Published at Monday, April 15th, 2019 - 02:31:15 AM. worksheet. By Aubrey Herve.
Worksheets might be a useful assessment tool. If your child is doing a worksheet on a learned skill, you might see what he understands and what you need to revisit. In the early childhood community, however, some educators believe that worksheets are inappropriate for this age level and may not tell you what a student truly understands. My kids like them. Wait, doesn’t this contradict a point I made above? Not really. If my kids want to sit at the table while I’m making dinner and do a few worksheets, I don’t have a problem with that. It can be relaxing for them. It’s not a replacement for other learning because I wouldn’t be teaching right then anyway… and I don’t have the space or time to set up a big hands-on learning center while the stove is on, the baby is crying, and the toddler is hanging on my leg. Sometimes a parent or teacher just needs a break. You’re going to use worksheets once in a while? I won’t judge you. Planning hands-on activities takes time and resources we don’t always have. Sometimes we just need something simple. Like when you’re 9 months pregnant to the day and the baby shows no sign of making an appearance. Ahem. (Update: our baby finally made her appearance, two weeks late!). My bottom line? A steady diet of worksheets is bad news. For some preschoolers, worksheets are never appropriate. For preschoolers who enjoy them, I don’t think worksheets are harmful every once in a while for a change of pace. For older kids, worksheets are appropriate when nothing else will do the job. Thoughtful teachers and homeschoolers will strive to limit their use of worksheets in favor of activities which promote higher-level thinking and hands- on experiences.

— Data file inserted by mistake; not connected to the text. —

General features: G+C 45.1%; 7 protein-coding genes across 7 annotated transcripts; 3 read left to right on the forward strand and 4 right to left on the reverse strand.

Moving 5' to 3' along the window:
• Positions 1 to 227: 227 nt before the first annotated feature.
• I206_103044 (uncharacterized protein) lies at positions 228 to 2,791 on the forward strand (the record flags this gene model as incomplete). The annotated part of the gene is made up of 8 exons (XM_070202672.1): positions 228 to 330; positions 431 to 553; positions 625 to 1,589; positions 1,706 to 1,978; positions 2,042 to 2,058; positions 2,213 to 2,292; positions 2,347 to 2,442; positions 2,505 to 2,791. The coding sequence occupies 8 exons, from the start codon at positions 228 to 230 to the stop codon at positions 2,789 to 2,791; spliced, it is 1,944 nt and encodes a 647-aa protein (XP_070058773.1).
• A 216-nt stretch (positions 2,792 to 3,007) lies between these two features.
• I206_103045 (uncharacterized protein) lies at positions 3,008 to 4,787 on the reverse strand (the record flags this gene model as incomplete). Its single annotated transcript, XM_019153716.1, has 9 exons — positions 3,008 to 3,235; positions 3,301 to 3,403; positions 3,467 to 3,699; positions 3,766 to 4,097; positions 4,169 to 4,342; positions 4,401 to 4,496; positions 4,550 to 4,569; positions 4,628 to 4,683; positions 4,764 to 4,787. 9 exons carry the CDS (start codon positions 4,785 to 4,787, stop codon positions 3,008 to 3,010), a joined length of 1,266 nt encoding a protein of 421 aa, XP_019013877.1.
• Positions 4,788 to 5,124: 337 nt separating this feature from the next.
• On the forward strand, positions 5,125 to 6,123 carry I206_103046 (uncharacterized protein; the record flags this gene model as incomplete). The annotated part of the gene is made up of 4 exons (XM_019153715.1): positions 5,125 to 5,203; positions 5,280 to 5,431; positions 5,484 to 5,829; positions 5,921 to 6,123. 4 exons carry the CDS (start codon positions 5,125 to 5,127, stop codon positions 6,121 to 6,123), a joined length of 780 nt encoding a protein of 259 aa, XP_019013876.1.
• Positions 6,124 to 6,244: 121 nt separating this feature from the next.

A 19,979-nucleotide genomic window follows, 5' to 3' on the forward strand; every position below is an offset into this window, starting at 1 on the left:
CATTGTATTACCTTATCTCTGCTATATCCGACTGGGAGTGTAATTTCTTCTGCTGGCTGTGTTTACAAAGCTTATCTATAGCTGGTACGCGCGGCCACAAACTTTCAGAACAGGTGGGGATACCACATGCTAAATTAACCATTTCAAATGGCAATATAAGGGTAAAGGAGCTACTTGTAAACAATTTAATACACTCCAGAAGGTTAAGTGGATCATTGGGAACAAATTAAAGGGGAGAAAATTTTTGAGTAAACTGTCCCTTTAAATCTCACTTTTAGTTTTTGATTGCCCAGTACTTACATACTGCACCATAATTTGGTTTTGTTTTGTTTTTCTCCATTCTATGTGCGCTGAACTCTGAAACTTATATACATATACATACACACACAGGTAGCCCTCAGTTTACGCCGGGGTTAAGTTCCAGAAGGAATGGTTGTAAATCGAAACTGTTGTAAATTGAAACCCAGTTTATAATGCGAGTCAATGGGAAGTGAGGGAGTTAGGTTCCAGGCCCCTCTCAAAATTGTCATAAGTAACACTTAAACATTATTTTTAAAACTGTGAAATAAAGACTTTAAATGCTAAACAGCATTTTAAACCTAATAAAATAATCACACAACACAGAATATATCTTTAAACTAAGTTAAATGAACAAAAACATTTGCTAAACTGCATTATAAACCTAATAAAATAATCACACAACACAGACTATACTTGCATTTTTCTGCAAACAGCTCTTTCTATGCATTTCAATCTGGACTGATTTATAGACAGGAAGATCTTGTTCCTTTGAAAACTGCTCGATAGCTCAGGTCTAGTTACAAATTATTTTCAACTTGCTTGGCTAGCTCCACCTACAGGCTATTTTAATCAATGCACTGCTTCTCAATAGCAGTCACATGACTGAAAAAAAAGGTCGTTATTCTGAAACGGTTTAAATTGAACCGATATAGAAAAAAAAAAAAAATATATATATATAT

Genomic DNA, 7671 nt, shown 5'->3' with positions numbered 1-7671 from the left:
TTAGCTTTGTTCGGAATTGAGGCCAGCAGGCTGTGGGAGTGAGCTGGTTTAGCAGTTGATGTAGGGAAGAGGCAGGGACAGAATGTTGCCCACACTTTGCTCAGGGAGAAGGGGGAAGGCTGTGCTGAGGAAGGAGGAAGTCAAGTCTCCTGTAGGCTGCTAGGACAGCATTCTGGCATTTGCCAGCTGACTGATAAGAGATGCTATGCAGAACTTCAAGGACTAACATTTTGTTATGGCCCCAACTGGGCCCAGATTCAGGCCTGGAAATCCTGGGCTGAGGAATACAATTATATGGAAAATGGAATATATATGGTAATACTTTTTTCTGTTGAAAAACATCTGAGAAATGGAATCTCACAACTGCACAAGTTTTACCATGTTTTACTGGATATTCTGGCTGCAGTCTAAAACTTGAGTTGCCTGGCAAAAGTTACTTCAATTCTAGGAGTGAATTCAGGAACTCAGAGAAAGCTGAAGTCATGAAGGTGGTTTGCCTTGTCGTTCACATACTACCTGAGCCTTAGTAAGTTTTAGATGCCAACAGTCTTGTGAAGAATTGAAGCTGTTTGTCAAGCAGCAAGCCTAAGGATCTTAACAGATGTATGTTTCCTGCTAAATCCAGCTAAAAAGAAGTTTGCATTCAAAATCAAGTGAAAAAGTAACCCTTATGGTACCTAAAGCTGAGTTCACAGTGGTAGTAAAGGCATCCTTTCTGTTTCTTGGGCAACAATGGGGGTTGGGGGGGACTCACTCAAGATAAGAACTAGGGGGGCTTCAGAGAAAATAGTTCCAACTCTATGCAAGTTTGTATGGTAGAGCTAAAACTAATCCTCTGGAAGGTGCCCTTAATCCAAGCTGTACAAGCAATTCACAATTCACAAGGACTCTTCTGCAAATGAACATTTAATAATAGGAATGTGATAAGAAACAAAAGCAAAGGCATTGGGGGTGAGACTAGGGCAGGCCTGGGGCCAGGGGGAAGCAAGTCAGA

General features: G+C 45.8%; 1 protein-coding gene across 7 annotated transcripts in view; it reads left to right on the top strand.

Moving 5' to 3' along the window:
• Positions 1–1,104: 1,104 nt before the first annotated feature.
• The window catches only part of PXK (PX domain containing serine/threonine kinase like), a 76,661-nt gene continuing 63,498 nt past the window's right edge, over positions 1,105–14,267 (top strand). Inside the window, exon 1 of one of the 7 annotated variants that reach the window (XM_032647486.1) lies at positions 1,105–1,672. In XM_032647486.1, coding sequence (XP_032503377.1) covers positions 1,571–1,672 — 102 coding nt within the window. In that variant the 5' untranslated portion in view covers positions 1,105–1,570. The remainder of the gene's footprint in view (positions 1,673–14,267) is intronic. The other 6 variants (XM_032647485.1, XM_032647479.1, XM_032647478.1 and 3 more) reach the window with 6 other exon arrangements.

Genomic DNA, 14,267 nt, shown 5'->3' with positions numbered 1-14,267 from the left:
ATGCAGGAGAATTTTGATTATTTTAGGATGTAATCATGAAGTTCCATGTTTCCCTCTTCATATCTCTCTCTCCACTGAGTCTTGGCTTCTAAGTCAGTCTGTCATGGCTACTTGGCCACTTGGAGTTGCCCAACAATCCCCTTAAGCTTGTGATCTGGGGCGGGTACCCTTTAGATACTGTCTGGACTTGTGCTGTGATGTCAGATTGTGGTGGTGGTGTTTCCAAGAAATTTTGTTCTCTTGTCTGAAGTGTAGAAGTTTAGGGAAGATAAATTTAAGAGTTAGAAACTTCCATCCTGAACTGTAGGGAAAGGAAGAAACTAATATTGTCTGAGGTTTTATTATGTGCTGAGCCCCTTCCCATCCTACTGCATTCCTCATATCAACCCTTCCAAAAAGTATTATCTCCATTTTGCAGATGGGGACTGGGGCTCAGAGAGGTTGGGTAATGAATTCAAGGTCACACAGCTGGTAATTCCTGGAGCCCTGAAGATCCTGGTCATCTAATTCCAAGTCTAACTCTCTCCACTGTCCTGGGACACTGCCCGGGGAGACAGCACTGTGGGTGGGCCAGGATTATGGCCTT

Insert text boxes wherever you need them. You can do this with the Insert tab, but if you look at the Home tab, there is a box with all the shapes and a text box. It will also keep frequently used shaped here. You can find all sorts of fonts on TpT! Remember: some of these are free for personal use in your classroom, but if you want to sell your work, you’ll have to buy font licenses from each seller (if the font was free). Some of my favorite font sellers are: A Perfect Blend, Kimberly Geswein Fonts, Cara Carroll, and Babbling Abby. nIf you want to sell on TpT, you will also want to make your copyright (your name or the name of your store) very small and place it in a corner. I generally set mine to pt 8. This will make sure your work is always credited to you!
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